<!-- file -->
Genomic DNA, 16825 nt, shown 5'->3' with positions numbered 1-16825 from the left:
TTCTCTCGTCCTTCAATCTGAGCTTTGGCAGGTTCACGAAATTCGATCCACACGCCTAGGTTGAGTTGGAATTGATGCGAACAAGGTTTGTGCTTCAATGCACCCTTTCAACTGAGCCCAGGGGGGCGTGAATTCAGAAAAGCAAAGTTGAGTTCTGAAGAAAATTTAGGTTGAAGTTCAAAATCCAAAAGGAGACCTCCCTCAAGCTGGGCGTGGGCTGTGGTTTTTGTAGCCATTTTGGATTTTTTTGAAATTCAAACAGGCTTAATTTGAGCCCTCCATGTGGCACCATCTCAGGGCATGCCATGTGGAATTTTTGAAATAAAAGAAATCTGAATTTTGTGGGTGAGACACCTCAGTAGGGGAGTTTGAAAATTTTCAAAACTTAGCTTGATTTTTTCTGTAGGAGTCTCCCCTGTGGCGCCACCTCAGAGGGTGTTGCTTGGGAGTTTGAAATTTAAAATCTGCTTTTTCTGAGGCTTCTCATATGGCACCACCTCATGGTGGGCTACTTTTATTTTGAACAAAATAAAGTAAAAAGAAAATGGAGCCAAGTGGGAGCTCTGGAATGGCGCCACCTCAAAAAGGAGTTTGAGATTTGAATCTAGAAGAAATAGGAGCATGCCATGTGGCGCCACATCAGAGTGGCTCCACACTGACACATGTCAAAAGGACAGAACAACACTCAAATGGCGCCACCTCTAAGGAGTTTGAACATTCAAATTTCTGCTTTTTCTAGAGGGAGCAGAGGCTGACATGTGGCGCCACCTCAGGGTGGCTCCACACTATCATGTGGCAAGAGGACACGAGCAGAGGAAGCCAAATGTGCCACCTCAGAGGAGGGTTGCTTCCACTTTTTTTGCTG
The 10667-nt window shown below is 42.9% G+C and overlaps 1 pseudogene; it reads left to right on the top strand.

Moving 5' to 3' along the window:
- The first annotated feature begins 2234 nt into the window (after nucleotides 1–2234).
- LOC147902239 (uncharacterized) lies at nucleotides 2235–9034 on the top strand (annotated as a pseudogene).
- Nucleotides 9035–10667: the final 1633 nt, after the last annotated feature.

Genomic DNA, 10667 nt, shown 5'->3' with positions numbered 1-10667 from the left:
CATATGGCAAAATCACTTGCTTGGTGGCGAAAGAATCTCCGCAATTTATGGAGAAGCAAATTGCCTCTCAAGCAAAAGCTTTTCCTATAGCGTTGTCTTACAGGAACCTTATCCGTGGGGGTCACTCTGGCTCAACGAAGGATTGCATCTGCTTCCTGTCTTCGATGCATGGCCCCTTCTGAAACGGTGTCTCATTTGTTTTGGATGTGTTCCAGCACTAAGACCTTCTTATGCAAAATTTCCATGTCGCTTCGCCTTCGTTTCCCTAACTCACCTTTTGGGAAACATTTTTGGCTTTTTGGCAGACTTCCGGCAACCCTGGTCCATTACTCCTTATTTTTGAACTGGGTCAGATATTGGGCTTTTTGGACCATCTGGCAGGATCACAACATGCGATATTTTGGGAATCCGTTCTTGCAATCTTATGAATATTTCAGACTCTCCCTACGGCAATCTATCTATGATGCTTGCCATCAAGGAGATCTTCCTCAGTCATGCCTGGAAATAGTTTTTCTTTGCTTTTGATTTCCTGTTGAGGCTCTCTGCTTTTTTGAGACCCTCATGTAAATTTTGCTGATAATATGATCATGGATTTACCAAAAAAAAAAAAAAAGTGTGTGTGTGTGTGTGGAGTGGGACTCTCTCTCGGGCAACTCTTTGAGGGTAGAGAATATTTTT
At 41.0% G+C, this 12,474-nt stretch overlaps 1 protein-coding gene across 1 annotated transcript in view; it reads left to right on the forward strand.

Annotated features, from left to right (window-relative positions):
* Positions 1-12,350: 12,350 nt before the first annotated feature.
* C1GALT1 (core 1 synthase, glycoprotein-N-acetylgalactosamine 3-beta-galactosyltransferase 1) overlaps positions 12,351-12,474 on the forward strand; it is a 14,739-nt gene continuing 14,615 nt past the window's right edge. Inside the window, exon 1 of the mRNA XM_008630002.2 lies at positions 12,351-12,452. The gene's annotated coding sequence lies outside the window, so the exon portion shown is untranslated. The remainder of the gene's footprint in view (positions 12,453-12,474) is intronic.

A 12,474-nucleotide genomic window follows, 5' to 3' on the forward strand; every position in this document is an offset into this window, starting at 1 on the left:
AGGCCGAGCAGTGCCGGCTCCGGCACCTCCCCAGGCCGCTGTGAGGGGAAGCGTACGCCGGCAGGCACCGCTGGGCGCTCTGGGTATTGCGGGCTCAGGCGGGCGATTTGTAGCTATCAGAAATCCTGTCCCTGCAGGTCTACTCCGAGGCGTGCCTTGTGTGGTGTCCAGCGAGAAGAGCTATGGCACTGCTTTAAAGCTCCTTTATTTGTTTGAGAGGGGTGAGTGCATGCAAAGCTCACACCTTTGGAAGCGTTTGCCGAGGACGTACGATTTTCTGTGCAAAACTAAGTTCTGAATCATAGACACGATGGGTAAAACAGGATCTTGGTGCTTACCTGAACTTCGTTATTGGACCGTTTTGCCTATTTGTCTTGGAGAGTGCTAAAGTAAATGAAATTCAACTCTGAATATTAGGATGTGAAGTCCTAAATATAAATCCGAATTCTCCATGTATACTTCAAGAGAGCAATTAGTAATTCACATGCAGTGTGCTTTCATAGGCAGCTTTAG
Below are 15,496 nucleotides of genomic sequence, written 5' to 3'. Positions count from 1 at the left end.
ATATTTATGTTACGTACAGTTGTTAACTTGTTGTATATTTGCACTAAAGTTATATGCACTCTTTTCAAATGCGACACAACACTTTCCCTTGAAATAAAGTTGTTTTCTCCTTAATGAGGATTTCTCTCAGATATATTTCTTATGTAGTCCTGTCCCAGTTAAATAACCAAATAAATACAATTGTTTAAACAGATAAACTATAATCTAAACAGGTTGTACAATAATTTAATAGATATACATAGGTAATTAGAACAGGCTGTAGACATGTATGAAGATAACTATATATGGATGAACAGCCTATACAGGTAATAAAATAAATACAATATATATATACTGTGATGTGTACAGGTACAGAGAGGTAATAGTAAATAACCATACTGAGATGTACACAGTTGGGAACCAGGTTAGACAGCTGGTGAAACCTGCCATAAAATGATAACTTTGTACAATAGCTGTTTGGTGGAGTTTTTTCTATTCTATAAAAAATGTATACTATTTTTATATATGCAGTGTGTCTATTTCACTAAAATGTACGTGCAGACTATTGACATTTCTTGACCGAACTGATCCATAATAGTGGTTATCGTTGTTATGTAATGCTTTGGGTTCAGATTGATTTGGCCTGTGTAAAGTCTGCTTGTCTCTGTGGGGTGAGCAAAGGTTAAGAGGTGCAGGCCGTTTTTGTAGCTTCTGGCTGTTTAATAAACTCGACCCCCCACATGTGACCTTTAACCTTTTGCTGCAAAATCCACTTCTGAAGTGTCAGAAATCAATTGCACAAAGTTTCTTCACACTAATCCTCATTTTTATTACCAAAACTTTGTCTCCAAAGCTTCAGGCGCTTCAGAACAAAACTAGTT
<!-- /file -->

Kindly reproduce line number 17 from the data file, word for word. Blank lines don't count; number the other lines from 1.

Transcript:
ATATTTATGTTACGTACAGTTGTTAACTTGTTGTATATTTGCACTAAAGTTATATGCACTCTTTTCAAATGCGACACAACACTTTCCCTTGAAATAAAGTTGTTTTCTCCTTAATGAGGATTTCTCTCAGATATATTTCTTATGTAGTCCTGTCCCAGTTAAATAACCAAATAAATACAATTGTTTAAACAGATAAACTATAATCTAAACAGGTTGTACAATAATTTAATAGATATACATAGGTAATTAGAACAGGCTGTAGACATGTATGAAGATAACTATATATGGATGAACAGCCTATACAGGTAATAAAATAAATACAATATATATATACTGTGATGTGTACAGGTACAGAGAGGTAATAGTAAATAACCATACTGAGATGTACACAGTTGGGAACCAGGTTAGACAGCTGGTGAAACCTGCCATAAAATGATAACTTTGTACAATAGCTGTTTGGTGGAGTTTTTTCTATTCTATAAAAAATGTATACTATTTTTATATATGCAGTGTGTCTATTTCACTAAAATGTACGTGCAGACTATTGACATTTCTTGACCGAACTGATCCATAATAGTGGTTATCGTTGTTATGTAATGCTTTGGGTTCAGATTGATTTGGCCTGTGTAAAGTCTGCTTGTCTCTGTGGGGTGAGCAAAGGTTAAGAGGTGCAGGCCGTTTTTGTAGCTTCTGGCTGTTTAATAAACTCGACCCCCCACATGTGACCTTTAACCTTTTGCTGCAAAATCCACTTCTGAAGTGTCAGAAATCAATTGCACAAAGTTTCTTCACACTAATCCTCATTTTTATTACCAAAACTTTGTCTCCAAAGCTTCAGGCGCTTCAGAACAAAACTAGTT